State Council Information Office

The State Council Information Office (SCIO; Chinese: 國務院新聞辦公室; pinyin: Guówùyuàn Xīnwén Bàngōngshì; lit. 'State Council News Office'), also called the Central Office of Foreign Propaganda, is an administrative office under the State Council, the chief administrative body of the People's Republic of China.[1]

HistoryEdit

SCIO was formed in 1991 when the Central Committee of the Chinese Communist Party made the External Propaganda Leading Group of the Propaganda Department of the Chinese Communist Party its own office.[2] The office was created with the goal of improving the Chinese government's international image following the 1989 Tiananmen Square protests.[2] According to scholar Anne-Marie Brady, SCIO became a separate unit from the Publicity Department but still connected to it and was the "public face of this new direction in foreign propaganda work."[2]

The office formerly had responsibility for Internet censorship. SCIO's Internet Affairs Bureau dealt with Internet censorship in China and repressed "disruptive" (anti-Chinese government) activity on the web in mainland China.[3][4][5] However, in May 2011 the State Council Information Office transferred the offices which regulated the Internet to a new subordinate agency, the Cyberspace Administration of China.[6]

In November 2020, the director of the SCIO, Xu Lin, gave a speech in which he emphasized the need for the Chinese Communist Party to reinforce its control over commercial media ventures.[7]

List of directorsEdit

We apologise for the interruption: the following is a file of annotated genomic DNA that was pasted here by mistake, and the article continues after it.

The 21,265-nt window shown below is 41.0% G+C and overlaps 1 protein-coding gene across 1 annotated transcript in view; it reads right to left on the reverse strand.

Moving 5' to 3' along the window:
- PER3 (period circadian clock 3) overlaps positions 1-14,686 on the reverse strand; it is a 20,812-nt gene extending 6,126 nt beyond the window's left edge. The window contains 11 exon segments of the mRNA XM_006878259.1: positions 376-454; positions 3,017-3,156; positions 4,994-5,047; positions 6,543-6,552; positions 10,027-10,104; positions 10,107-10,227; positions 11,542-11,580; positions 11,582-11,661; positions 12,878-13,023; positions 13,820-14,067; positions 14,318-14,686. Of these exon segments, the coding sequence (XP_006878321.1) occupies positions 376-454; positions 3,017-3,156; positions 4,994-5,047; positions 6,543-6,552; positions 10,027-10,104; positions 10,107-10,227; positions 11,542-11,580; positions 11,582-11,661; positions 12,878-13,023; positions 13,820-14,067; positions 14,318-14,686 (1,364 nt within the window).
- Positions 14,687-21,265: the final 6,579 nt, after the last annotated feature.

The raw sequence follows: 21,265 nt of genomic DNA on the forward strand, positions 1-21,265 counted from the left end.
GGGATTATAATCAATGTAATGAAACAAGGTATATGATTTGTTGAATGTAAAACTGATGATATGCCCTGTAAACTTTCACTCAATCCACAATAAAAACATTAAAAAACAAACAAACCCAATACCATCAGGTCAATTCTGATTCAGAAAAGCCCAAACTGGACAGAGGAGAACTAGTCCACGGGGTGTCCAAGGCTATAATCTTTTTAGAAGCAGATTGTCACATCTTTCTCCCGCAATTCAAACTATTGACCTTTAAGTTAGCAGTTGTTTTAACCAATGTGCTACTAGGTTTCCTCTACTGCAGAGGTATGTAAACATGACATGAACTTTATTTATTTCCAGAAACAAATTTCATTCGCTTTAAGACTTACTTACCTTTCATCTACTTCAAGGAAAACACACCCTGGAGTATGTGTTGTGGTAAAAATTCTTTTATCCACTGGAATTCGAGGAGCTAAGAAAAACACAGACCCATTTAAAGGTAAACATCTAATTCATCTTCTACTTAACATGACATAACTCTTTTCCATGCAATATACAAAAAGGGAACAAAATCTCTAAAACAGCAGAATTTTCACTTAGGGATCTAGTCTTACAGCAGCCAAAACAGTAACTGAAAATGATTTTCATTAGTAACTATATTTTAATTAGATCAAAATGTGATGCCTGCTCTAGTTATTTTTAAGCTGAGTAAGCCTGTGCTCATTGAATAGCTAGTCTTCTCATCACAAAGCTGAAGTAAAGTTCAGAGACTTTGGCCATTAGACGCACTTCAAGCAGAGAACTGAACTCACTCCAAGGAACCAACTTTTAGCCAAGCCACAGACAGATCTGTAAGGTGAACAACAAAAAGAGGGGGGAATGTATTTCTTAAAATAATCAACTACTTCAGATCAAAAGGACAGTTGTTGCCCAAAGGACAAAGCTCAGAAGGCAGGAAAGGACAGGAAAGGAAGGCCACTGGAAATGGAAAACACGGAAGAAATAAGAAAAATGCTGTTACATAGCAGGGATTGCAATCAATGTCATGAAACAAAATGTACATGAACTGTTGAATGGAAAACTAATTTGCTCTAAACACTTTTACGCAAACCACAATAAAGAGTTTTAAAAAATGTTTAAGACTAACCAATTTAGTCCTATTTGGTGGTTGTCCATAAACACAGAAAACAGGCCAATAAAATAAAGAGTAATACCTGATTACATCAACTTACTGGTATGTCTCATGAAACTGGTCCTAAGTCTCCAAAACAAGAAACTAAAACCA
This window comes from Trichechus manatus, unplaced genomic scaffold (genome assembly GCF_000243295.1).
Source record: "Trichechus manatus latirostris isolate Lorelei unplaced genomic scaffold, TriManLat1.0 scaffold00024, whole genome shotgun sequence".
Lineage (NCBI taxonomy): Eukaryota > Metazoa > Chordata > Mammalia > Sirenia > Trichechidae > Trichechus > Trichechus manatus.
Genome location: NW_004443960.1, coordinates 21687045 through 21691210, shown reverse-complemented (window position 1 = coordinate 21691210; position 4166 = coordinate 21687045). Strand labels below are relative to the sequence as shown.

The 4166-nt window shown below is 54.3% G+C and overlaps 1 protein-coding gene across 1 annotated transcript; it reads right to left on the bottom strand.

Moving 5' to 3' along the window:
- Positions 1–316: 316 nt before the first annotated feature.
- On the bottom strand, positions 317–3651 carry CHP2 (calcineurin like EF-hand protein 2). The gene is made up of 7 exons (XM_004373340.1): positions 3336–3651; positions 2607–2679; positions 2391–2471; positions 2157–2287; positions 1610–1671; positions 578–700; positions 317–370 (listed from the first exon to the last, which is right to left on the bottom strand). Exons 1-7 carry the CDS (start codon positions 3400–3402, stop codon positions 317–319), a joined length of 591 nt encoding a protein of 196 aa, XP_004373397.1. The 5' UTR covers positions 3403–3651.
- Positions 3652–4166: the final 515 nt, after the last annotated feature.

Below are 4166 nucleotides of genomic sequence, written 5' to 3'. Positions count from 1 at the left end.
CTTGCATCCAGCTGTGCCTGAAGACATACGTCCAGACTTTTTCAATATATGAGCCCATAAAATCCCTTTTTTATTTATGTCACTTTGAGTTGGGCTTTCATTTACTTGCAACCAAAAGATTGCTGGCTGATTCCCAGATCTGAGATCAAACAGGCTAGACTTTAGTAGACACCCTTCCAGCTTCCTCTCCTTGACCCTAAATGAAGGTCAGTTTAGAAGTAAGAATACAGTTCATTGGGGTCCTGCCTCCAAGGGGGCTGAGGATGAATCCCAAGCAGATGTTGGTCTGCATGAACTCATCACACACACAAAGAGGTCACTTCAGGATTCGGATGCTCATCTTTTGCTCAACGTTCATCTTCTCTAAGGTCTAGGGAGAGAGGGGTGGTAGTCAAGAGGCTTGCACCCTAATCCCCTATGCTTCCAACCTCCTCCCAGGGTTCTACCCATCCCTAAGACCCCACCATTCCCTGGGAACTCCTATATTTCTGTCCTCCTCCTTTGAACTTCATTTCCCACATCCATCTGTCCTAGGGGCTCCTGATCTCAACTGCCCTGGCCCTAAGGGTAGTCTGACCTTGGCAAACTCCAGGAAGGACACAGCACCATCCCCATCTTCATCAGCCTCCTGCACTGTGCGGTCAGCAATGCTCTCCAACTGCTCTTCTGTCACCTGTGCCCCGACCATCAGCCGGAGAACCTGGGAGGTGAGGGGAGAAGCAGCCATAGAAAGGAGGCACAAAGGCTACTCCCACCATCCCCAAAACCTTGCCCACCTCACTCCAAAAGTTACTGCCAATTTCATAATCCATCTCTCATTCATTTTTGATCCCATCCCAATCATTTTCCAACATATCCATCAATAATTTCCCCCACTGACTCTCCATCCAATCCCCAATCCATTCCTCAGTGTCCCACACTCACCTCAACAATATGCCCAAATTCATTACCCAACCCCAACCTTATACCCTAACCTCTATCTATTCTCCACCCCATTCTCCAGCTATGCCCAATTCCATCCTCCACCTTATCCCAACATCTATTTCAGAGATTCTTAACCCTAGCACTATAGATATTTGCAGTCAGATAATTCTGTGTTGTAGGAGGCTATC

1. Zhu Muzhi, 1991–1992
  2. Zeng Jianhui (曾建徽), 1992–1998
  3. Zhao Qizheng (趙啟正), 1998–2005
  4. Cai Wu, 2005–2008
  5. Wang Chen, 2008–2013
  6. Cai Mingzhao, March 2013 – December 2014
  7. Jiang Jianguo, January 2015 – August 2018
  8. Xu Lin, August 2018 – incumbent

ReferencesEdit

  1. ^ Brady, Anne-Marie (October 26, 2015). "China's Foreign Propaganda Machine". Woodrow Wilson International Center for Scholars. Archived from the original on 2020-09-18. Retrieved 2020-09-23.
  2. ^ a b c Brady, Anne-Marie (2008). Marketing Dictatorship: Propaganda and Thought Work in Contemporary China. Rowman & Littlefield. pp. 23, 156. ISBN 978-0-7425-4057-6. OCLC 968245349. Archived from the original on 2021-01-09. Retrieved 2021-05-03.
  3. ^ "Sohu English website opens in Beijing". China Daily. 2004-09-16. Archived from the original on 2012-10-13. Retrieved 2009-01-23.
  4. ^ "China defends internet regulation". BBC. 2006-01-15. Archived from the original on 2009-01-03. Retrieved 2009-01-23.
  5. ^ Ang, Audra (2009-01-23). "China closes 1,250 sites in online porn crackdown". Associated Press. Retrieved 2009-01-23.
  6. ^ Wines, Michael (May 4, 2011). "China Creates New Agency for Patrolling the Internet". The New York Times. Archived from the original on May 7, 2011. Retrieved May 5, 2011.
  7. ^ "Xu Lin, Deputy Minister of the Central Propaganda Department: Resolutely prevent capital from manipulating public opinion". Guancha (in Chinese). November 19, 2020. Archived from the original on November 20, 2020. Retrieved November 20, 2020.

External linksEdit